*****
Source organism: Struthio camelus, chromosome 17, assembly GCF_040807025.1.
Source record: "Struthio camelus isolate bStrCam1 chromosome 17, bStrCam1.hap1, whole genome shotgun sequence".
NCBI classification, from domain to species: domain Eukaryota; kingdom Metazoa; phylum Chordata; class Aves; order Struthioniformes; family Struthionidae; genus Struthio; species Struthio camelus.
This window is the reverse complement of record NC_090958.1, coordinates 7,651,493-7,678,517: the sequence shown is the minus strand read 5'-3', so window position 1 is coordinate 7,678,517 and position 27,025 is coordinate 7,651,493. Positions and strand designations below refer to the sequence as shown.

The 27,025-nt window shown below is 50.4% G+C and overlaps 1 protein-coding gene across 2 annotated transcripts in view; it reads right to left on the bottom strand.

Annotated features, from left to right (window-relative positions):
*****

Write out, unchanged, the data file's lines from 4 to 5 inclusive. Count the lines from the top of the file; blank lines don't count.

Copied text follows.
This window is the reverse complement of record NC_090958.1, coordinates 7,651,493-7,678,517: the sequence shown is the minus strand read 5'-3', so window position 1 is coordinate 7,678,517 and position 27,025 is coordinate 7,651,493. Positions and strand designations below refer to the sequence as shown.

The 27,025-nt window shown below is 50.4% G+C and overlaps 1 protein-coding gene across 2 annotated transcripts in view; it reads right to left on the bottom strand.